Imposition of sanctions on Russian oil and gas has virtually ended one era of global energy security. One era has come to an end but the new era isn’t born yet. A new era is about to be born and come into existence within the current decade. Global oil markets and the world economy has yet to see the new era and new roadmap for the international oil market.

As the French finance minister said recently, the main objective of Russian sanctions as all other sanctions, is a regime change strategy. Many of the current sanctions against Russia appear to be run-of-the-mill restrictions used against several other countries. A number of them including export bans and the freezing of certain assets have been imposed on Russia since its annexation of Crimea in 2014. Even the exclusion of some major Russian banks from SWIFT system is not new. Two most controversial aspects of this new rounds of sanctions are:

Freezing of Russian gold and foreign currency reserves, and oil and gas export sanctions.

As said, these types of sanctions have already been deployed on other countries and on Russia itself. What makes the difference is about the simultaneous imposition of several sanctions all at once and within a short span of time. The sanction against Russia is at least two times more and all in less than six months. The current sanctions against Russia are now heavier than those imposed on Iran, Syria and North Korea put together. None of these previous sanctions were even remotely as powerful as Russia a member of G20, and the world’s most powerful nuclear country.

Likewise, none of the 63 central banks that are members of the Bank for International Settlements (BIS) in Basel- known as the central bank of central banks- has ever been the target of financial sanctions. The BIS itself has even joined in on the sanctions in order to prevent Russia’s access to its offshore reserves. This really is unprecedented. Since its inception in 1931 the BIS had never taken such a measure, not even during the World War 2.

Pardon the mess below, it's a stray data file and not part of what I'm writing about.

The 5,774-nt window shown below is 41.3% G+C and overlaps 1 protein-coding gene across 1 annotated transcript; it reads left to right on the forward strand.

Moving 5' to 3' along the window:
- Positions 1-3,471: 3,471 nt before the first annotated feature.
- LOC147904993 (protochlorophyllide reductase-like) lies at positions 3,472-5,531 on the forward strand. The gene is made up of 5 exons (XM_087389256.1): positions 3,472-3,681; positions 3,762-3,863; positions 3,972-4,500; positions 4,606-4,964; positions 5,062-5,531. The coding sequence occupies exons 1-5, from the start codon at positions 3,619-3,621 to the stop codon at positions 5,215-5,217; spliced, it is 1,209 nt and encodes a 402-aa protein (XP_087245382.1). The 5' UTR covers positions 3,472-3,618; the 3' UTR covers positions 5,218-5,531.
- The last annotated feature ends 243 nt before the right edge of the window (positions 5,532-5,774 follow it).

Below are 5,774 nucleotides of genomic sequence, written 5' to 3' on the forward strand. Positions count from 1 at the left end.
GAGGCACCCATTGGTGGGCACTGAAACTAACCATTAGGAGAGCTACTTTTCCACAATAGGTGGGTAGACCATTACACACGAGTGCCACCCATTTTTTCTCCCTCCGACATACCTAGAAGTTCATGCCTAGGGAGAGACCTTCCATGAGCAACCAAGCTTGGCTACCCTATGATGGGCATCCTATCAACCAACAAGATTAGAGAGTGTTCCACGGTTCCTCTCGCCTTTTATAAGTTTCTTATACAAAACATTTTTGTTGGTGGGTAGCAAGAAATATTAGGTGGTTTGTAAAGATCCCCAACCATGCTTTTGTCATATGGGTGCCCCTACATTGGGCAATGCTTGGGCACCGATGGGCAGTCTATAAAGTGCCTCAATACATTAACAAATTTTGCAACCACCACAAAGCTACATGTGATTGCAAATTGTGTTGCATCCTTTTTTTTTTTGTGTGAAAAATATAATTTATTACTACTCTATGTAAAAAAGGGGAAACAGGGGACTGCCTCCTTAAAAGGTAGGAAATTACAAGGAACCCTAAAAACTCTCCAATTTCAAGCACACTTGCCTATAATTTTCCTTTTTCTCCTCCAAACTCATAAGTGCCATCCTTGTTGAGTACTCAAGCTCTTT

So, what should we expect from the sanctions. Western think tankers will hamstring the Russian economy and energy sector, sow discontent among the Russian people and possibly even go for some sort of regime change, but history suggests otherwise. Russian economy is dependent on energy for most of its foreign exchange earnings but foreign currency is not all that the Russian economy needs. Sanctions are a form of weapon of mass destruction. As such the country under sanctions will have all options on the table.

Europe under US-led Russian energy sanctions

Washington had all sanctions packages against Russia ready and laid out. Russian forces entered Ukraine on 24 February 2022 and the first sanctions package was imposed on 2 March 2022. Sanction packages kept coming one after the other and by February 2023 that marked one full year of the war reached over 15 thousand items. The hardest ever in the history.

Europe has so far spent $1 trillion on the US-led sanctions against Russia. I insist emphasizing sanctions, since the war in Ukraine did not disrupt the flow of oil or gas to Europe. In fact, gas flow was pretty normal prior to the Nord Stream 2 gas pipeline explosion. It’s interesting to note that the flow of Russian piped natural gas to Europe via Ukrainian territory is still at its pre-war volume level.

When it comes to energy market disruptions and the inception of a new global energy politics, the following aspects are considered the most outstanding: